Producer organisations – what they offer dairy farmers

Collaboration between producers and through the supply chain will become even more important once the UK leaves the EU, says NFU chief dairy advisor Sian Davies.

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“Post EU membership, the UK will support farmers in a very different way so we need to get more out of the supply chain – more from the market and less from subsidy, which also means being more competitive,” she told a producer meeting at Ardingly, West Sussex.

Producer Organisations, which represent farmers collectively in negotiations with buyers, have been available to UK dairy farmers for more than five years.

However, so far only three have been formed and one of those is under threat of derecognition by its milk buyer, Muller.

In other countries such as Germany, the PO option has been far more readily taken up and the NFU is investigating why this is the case. It is also lobbying for co-operation and encouraging farmers to get together to look at new ways of working such as POs.

See also: UK dairy farmers can look to US for ways to beat volatility

dairy cows

© Food and Drink/Rex Shutterstock

What is a producer organisation?

  • A legal body representing, marketing and negotiating on behalf of producers, sometimes simply for practical organisational reasons
  • It must be formed on the initiative of producers and recognised by the competent authority in each member state – in the UK, the RPA
  • POs are an EU legal construct, only approved for use in certain sectors. Provided they are properly constructed, they avoid some competition law issues
  • Dairy POs were made possible by the 2010 dairy aid package brought in by Commissioner Ciolos
  • No fewer than three POs can control production in a member state
  • Each PO has to represent at least 10 producers
  • Members elect a board to represent them, may employ staff to organise and market milk
  • No PO may represent more than 33% of milk in a member state
  • Farmers elect representatives to a board structure which meets the milk buyer
  • Farmers can only be a member of 1 PO

What can a PO do for its members?

  • Can take ownership of milk or work as an agency
  • Forecast and plan production, adjusting to demand, quality and quantity
  • Concentrate supply and direct marketing of milk
  • Make the most of milk contracts, negotiate contract improvements
  • POs are not a guaranteed way of getting a better milk price but could help negotiate better contracts, organise supply and predict volumes as well as group work on tackling disease or benchmarking
  • Collective purchasing, eg of inputs
  • Promotion and marketing
  • Can offer non-contract benefits such as research and develop initiatives such as innovative practices, economic competitiveness and market developments, also optimise production costs, keeping in focus environmental and animal welfare standards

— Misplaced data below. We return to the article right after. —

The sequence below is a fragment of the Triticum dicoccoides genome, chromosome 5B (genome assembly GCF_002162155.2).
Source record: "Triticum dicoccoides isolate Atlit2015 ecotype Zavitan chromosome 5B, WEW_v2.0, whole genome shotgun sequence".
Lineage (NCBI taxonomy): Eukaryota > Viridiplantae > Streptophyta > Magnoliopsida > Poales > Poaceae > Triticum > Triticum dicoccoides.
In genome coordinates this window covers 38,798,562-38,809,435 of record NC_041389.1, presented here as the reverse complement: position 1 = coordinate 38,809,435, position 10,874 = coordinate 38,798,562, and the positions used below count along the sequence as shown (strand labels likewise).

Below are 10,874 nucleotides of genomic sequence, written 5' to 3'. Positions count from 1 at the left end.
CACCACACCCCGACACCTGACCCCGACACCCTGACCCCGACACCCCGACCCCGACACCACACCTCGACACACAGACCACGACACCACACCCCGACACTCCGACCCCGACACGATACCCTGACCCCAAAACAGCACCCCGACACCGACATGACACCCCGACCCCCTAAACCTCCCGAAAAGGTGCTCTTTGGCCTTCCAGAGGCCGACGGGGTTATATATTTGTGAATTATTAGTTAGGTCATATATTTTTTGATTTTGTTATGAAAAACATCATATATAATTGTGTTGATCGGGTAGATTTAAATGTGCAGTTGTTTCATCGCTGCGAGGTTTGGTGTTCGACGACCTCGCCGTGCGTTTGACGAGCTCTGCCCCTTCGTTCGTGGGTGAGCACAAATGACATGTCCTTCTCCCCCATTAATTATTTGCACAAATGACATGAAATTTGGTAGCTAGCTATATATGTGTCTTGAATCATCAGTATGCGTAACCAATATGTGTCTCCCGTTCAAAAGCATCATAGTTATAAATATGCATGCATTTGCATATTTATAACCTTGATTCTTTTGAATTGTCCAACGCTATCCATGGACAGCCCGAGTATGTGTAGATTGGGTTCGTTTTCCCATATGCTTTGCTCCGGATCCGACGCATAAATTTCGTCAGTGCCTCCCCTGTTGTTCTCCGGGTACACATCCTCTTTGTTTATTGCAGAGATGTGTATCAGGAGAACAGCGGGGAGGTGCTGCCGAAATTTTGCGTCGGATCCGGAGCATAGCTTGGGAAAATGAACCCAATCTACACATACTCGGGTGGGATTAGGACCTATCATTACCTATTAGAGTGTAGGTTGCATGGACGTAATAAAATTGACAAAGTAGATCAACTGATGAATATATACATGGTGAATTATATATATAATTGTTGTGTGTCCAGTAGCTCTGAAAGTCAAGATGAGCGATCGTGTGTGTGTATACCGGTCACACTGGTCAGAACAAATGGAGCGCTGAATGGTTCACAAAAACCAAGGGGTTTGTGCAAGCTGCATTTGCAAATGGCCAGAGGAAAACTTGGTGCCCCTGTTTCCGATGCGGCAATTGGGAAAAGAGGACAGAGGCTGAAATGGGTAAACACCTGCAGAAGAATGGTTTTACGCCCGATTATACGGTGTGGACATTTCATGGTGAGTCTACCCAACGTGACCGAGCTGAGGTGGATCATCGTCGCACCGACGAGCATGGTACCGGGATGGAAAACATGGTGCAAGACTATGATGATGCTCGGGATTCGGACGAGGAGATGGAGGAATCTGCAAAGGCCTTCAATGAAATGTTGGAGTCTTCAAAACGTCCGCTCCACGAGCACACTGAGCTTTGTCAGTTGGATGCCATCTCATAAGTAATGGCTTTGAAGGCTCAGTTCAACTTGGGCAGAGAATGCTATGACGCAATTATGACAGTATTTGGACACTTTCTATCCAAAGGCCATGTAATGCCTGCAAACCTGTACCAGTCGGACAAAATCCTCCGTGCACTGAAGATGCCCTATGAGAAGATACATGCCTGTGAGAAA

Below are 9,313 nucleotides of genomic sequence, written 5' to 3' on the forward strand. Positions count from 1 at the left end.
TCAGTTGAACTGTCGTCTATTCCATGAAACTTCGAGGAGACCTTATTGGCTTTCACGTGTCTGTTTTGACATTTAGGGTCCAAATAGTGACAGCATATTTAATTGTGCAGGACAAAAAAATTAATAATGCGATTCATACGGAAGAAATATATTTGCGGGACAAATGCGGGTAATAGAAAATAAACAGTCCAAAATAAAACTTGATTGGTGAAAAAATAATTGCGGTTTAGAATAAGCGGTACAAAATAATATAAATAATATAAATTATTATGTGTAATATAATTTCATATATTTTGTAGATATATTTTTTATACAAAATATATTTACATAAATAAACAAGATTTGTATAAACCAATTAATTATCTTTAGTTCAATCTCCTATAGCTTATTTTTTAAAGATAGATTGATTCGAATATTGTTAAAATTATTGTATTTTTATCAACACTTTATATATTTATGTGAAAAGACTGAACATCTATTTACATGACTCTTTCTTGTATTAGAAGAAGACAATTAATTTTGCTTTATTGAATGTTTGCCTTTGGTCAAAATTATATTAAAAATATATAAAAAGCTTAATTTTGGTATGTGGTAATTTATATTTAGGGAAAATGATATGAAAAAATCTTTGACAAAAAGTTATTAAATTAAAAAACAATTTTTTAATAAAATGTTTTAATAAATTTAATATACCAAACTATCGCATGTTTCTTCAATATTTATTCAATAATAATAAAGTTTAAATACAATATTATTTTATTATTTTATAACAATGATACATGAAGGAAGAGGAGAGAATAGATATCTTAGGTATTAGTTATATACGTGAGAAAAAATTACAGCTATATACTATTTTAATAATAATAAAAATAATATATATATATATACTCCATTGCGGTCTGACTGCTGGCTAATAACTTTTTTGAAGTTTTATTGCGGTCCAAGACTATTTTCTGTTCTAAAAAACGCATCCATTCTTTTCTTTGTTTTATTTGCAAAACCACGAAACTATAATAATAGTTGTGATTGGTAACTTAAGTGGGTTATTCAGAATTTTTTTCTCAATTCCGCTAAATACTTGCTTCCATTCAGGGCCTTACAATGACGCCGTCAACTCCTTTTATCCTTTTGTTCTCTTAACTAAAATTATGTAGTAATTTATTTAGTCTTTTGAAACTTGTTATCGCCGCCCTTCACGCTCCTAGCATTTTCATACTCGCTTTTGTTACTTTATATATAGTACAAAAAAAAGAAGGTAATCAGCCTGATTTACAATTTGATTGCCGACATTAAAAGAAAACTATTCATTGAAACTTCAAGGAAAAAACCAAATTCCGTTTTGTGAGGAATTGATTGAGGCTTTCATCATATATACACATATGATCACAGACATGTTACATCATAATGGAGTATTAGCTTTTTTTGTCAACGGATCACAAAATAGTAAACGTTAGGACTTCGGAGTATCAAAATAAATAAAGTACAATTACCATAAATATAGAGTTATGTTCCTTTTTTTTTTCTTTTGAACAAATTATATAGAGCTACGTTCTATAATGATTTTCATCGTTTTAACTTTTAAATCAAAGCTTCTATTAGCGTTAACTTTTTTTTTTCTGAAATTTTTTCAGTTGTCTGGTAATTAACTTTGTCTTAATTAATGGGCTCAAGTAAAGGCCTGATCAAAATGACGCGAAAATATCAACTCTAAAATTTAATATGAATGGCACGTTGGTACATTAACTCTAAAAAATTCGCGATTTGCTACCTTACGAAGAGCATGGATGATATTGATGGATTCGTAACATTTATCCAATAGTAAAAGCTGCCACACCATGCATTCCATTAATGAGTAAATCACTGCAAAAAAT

• Get technical help with better cultivation practices, production techniques, animal welfare and other husbandry issues, also improve quality/gain recognition such as special designations and protections for certain foods or produce types
  • Technical help for use of futures and other risk reduction schemes
  • Manage by-products

The NFU is also raising the issue of POs and producer representation with customers down the line, for example end users such as Costa and there is interest in knowing how producers are represented, says Ms Davies.

What are the barriers to forming a PO?

Many farmers fear loss of independence or having to share cost of production information but this is not necessarily the case, says Ms Davies.

Some fear that a PO structure will add cost but members of the Muller and Dairy Crest POs contribute less than £9 a month each. “It may add cost but the benefits of group membership could far outweigh the costs,” says Ms Davies.

“Often processors keep information tight and won’t tell producers which other farmers supply them in a local area, making it more difficult for them to come together.”

Setting up a PO can take a long time – it took the Dairy Crest group a year to get recognition from Defra, through the RPA. There is also the possibility that a buyer may refuse to recognise a PO.

Case study – fruit co-op

James Smith and his family grow more than 2,000t of apples and pears at Loddington Farm, Linton, Kent.

They supply UK retailers and processors through Avalon Growers Producer Organisation, part of marketing organisation Avalon Produce.

POs make good business sense he says, but they have to be set up properly and for the right reasons.

“It’s fundamentally good for us and there for a common purpose, we needed to concentrate supply rather than operating as so many individual growers. We have achieved a cost-plus model for three years for supplying Tesco, with a five-year plan.

“The common aim is fundamental to success. You also have to have very clear and fair rules that are implemented.

“But beware, farmers don’t always necessarily make good marketeers – you need to get the right people and be prepared to pay the right rate for them.”

The PO is a building block for further collaboration in the supply chain, not just at farm level but it enables you to have bigger conversations further up the supply chain, says Mr Smith.

“It’s not just about price, it’s about reducing volatility, giving consistency and the ability to plan.” It was important that everybody agreed the rules and stuck to them. Some growers were promiscuous and despite being in a PO where a sustainable pricing model had been agreed they would disappear round the corner if a better deal was offered.  “But the next time they wanted to get in, the door would be shut,” he said.

The PO also helped member businesses look forward and plan for the next five to 15 years.

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